Toxic talk is prevalent but has now reached LinkedIn
For some years Academics have becoming increasingly concerned about the potential fallout from “uncivil discourse.” So called “toxic talk” can end up polarizing opinion “when individuals rather than issues are attacked” (Stryker, Conway, & Danielson, 2014). The concerns over incivility extend to the online information environment, where “nasty comments can harm healthy constructive dialogue.”
Posting on social media is a potential minefield and can lead to inches of toxic talk. We are all aware of the rise in incivility in these areas, but I am still astonished at the aggression and vitriol which even the most mundane comment can produce. I have seen it on Facebook and Twitter but I had never encountered it on LinkedIn.
Last week I had very minor exposure myself to toxic talk, where it seemed I had the temerity to call out a male coded infographic on a post on LinkedIn which was used to illustrate a modern day workplace. All the icons were male. Male coded workplaces are one of the key reasons women leave organisations. It was evident that I touched some hot buttons and the level of push back was interesting and surprising.
My input was considered “brutal.” Really.
” If you choose to see more in it because of some inferiority complex, and haven’t got help for your own insecurities, that’s all on you.”
“Stop making problems.”
Don’t feed the trolls
I could go on. I was tempted to engage and expand on my comment, but remembered the time honoured phrase “don’t feed the trolls.” I didn’t feel further input would add value and would only engage me in a flame war. The conversation stopped. The influencer who posted the original topic was in a Bystander role in this instance, and did not moderate his stream. Why should he? It was heady click bait fodder.
I have seen some people include in their post requests for people to be polite and constructive, with the intention of eliminating any toxic talk. This shouldn’t really be necessary. But the fact that it is required is a sign of the times. Even factoring in the potential for miscommunication posed by email and posting on social media present, these extreme responses seem exaggerated.
Maybe I’m being a wimp but I had also not expected this on the professional platform LinkedIn.
Compared to the experiences of others, I am fully aware that this small pushback is inconsequential. Women in the #MeToo and #TimesUp movements, and those who stood up after the Parkland shooting have experienced horrendous trolling and toxic talk. Some of this is from leaders who should know better.
Dianne Abbott a UK MP received almost half of all abusive tweets (both racist and sexist) sent to female MPs before the 2017 election including death and rape threats. She said the ‘volume’ of abuse she received was ‘debilitating, corrosive and so upsetting’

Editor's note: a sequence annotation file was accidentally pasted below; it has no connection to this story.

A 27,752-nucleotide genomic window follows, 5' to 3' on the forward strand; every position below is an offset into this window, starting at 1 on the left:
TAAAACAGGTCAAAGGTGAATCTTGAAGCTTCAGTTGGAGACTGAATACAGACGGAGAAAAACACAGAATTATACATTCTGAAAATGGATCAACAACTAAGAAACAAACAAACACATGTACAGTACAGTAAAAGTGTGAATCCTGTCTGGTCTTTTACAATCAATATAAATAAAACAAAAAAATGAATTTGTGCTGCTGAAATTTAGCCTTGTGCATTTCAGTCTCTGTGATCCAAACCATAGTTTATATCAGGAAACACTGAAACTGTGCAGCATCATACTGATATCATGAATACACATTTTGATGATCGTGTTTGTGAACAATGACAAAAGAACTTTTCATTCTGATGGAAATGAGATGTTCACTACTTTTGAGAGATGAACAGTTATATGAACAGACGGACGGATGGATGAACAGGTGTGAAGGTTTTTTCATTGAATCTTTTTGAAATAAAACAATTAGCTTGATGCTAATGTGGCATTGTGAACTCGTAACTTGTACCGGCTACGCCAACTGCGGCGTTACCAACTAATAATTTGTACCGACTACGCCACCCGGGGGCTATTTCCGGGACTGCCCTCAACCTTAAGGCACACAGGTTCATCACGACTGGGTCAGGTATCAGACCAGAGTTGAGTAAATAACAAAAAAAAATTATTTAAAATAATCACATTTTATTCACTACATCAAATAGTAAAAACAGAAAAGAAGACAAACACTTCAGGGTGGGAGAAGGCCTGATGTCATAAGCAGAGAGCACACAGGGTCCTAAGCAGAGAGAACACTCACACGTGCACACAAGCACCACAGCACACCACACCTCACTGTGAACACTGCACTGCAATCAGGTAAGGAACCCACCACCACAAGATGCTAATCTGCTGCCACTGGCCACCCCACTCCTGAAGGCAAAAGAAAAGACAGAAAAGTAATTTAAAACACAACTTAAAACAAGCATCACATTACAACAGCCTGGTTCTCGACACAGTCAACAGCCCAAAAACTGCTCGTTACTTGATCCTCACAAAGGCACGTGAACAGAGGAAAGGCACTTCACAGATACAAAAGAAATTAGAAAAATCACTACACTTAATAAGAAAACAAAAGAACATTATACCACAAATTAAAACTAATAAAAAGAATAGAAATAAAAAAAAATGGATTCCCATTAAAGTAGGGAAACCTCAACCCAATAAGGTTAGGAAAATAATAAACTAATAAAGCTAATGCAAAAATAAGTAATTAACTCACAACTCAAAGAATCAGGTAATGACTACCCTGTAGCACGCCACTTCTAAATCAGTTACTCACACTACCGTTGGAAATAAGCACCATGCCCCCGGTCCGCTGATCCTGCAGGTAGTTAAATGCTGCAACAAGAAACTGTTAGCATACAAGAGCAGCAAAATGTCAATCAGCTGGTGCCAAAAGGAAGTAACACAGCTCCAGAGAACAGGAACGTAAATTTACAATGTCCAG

In today’s world anger seems to be the go-to surface emotion.
Sofie-Ann Bracke, Belgium based mediation expert, shared this Anger Iceberg infographic from the Gottman Institute which resonated. To lash out at someone online (they are probably unlikely to do so in person) we have to take a close look at motivation behind their reactions and responses. Sometimes all negative emotions which are expressed as anger are actually rooted in something else.
The ease at which toxic talk becomes a common pattern of communication also taps into levels of emotional intelligence. Daniel Goleman, an American psychologist who helped to popularize the concept, says there are five key elements to it:
When we are self-aware, we have an understanding of how we feel and why and know well that, our emotions and your actions impact those around us.
My takeaway from my own experience now, is to anticipate a negative reaction. Rather than make a statement of fact, (“This is a very male-coded infographic“) I will probably try and elaborate with tried and tested intervention techniques. “Help me understand why a male coded infographic was used to illustrate the workplace which is 50% female.” Perhaps that would have made a difference. I will let you know.
People with emotional intelligence are able to self-regulate effectively rarely verbally attack others, make irrational or emotional decisions, stereotype others or compromise their value. Self-regulation is all about staying in control and not blaming other.
It’s easy to tap in an emotional response and hit send.
This is about looking for an upside in every situation or challenge, no matter discouraging is a sign of strong emotional intelligence.
Empathy is critical to successfully building relationships. Individuals with empathy are able to see another persons point of view and put themselves in their shoes without necessarily agreeing. They are able to give constructive feedback and challenge unfairness.
- Social skills.
Those with social skills are great communicators. They are good at managing change and resolve conflict effectively and diplomatically. They lead by example.
To communicate effectively, we must all acquire a solid understanding of how our emotions and actions affect the people around them. We also need to identify what triggers our emotions and why we respond in a certain way.
In the meantime it’s important that we all do what we can in our own area of influence to reduce the levels of toxic talk and other communication in our streams. LinkedIn could also offer a wider range of reporting options as UAE connection Dawn Metcalfe found when she received a picture of a penis in her LinkedIn messages.
Who else has experienced toxic talk on LinkedIn? Am I being a wimp and just accept this is part of the LinkedIn experience?
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